Today was Uluru day. We woke up before dawn at about 5:15 so that we could see the sunrise on Uluru. We were still a little sad this morning about our camera, and having to use a cheap instamatic film camera really depressed me but the day did get better. We really enjoyed the tour we had this morning. We were picked up by a small tour bus from Anangu ("AN-anu") tours. This group is linked closely with the Anangu aboriginies that are native to this area. The word "Anangu" means "we people." The Anangu people are actually a combination of two groups of Aboriginies that came together to form "we people." They have been living under Uluru for centuries and know all there is to know about it. The bus driver, not Anangu, took us to his favorite spot to watch the pre-dawn colors behind Uluru. We were the only ones there as all the other tourists had already gone to the North East side of the rock to watch the sunrise. Chris, the driver, also showed us the southern hemisphere's most well-known constellation: the Southern Cross. It was the first time we've seen it and it brought to mind the Crosby Stills and Nash song that says, "When you see the Southern Cross for the first time, you'll understand now why you came this way." It was a neat experience.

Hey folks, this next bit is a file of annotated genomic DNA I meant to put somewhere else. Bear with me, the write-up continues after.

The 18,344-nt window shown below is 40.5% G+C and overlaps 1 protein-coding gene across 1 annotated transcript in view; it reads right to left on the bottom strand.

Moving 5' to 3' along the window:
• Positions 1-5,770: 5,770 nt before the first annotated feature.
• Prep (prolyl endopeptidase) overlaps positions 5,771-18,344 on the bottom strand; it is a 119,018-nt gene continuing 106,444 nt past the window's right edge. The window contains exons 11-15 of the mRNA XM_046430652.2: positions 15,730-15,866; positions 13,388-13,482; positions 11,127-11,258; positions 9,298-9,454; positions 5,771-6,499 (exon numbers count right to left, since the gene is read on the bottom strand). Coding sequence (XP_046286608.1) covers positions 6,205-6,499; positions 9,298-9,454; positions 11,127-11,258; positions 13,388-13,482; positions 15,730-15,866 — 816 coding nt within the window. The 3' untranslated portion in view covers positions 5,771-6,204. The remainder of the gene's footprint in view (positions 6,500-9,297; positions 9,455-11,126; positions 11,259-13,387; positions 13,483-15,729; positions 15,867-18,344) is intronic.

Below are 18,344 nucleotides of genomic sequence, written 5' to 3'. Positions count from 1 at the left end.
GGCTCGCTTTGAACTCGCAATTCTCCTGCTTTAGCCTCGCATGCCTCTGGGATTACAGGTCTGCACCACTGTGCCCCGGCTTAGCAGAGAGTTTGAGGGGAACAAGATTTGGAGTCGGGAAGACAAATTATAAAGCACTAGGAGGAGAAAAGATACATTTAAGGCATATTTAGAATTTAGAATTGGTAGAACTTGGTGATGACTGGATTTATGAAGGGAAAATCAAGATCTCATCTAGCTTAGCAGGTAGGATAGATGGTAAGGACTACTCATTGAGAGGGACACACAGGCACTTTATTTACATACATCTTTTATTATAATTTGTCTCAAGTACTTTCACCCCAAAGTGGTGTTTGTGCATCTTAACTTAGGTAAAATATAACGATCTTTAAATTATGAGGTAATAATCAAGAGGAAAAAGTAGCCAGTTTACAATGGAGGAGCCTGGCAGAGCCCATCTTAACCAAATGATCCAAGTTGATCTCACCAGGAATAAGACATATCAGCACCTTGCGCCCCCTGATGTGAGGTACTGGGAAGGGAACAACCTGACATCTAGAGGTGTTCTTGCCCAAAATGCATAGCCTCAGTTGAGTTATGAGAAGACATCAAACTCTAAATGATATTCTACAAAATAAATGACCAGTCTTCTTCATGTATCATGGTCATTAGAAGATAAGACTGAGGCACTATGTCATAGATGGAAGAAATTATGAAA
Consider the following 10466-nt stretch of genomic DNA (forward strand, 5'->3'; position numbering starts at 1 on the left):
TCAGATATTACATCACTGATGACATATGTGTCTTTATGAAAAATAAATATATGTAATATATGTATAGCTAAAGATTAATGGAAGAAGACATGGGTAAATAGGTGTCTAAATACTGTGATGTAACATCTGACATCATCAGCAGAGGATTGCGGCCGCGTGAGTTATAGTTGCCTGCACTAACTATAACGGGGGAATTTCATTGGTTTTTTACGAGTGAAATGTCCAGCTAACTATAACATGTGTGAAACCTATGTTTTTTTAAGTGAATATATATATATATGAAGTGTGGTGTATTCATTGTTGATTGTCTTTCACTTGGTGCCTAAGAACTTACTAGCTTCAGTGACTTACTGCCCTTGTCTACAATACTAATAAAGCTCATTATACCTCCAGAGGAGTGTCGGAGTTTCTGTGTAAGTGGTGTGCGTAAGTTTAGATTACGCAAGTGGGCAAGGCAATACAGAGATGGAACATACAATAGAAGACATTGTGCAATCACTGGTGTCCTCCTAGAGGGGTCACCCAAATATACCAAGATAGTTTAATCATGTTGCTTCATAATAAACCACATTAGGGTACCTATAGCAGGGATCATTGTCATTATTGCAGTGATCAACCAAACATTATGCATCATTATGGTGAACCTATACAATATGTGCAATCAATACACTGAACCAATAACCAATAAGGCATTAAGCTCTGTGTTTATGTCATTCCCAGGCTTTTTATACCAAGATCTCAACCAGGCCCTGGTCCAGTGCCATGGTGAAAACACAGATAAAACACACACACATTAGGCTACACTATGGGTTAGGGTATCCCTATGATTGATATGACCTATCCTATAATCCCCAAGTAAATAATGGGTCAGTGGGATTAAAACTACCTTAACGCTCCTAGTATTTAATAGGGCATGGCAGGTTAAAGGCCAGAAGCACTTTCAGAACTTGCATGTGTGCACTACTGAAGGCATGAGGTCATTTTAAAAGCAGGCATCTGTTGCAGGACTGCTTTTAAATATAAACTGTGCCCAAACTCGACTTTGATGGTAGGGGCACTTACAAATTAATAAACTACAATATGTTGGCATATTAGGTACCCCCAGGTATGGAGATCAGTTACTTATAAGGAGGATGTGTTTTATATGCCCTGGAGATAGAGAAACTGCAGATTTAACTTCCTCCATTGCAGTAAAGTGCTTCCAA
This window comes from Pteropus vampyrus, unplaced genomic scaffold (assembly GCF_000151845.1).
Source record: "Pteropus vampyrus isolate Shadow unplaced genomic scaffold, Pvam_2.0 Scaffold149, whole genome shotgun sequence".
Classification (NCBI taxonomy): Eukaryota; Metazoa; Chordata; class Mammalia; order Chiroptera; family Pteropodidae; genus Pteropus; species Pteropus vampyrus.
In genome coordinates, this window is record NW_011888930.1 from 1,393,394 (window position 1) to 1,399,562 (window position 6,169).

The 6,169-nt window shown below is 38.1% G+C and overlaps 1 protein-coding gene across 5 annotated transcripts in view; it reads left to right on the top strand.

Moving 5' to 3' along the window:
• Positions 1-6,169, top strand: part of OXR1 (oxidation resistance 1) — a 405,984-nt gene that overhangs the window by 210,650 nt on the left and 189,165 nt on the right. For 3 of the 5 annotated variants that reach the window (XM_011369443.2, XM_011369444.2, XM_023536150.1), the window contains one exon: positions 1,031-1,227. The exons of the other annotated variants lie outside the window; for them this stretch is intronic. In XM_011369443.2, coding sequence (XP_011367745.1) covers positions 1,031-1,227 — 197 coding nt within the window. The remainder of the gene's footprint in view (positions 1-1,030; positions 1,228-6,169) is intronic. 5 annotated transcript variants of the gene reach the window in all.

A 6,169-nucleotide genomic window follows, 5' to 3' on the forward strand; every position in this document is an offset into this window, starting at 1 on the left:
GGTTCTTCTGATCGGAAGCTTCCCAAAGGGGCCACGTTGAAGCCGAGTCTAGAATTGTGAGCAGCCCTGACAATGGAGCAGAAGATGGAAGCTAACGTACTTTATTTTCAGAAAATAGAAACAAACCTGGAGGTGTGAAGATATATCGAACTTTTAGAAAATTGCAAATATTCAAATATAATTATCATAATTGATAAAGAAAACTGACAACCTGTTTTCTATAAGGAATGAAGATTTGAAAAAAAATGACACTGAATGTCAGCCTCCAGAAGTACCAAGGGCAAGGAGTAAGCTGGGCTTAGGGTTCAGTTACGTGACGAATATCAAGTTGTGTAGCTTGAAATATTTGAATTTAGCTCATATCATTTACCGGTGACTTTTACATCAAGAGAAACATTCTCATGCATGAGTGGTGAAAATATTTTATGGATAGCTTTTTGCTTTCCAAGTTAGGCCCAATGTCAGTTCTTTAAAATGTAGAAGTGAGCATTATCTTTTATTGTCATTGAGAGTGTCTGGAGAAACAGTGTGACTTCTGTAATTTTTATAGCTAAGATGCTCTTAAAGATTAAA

After our first sunrise moment, we joined everyone else to watch the sunrise and change of colors on the rock itself. Again, our bus driver showed us the perfect spot - a place where we could see not only Uluru but also Kata Tjura (the Olgas), another large rock grouping about 30 kilometers from Uluru. It literally was the only spot where you could see both and no one else was there. Everyone else was around that area, but not in the best spot. So, we watched a beautiful sunrise over Uluru and then went to the National Park's Cultural Center where we had a lovely breakfast. The Center is also focused on the Anangu.
After breakfast we started the best part of the morning, a tour led by an Aboriginal guide named Richard. He conducted the tour in his native language and we had an interpreter. Andy learned later that the interpreter actually manages Anangu Tours and hopes that one day in the next few years the Aborigines can manage and run it all themselves. Richard guided us through the desert below Uluru. It was a hot day ("warm" to those who live here) and as usual for this area, there were a lot of flies. These bugs were really irritating but we got a little more used to them after a while. On our tour, we had two stops.
At the first, Richard
showed us some of his native tools and techniques for living off this land.
Many fruit trees grow at the base of Uluru and there are many animals
for food in the area, including goanna (large lizards) and kangaroos. Richard
actually showed us how to make glue from a plant with little white bumps.
He beat the plant to get these and the leaves off of it and then sifted them
in a wooden bowl ("women's work," he said) to separate the leaves
from the white powder. He then used a stick that was hot from the fire to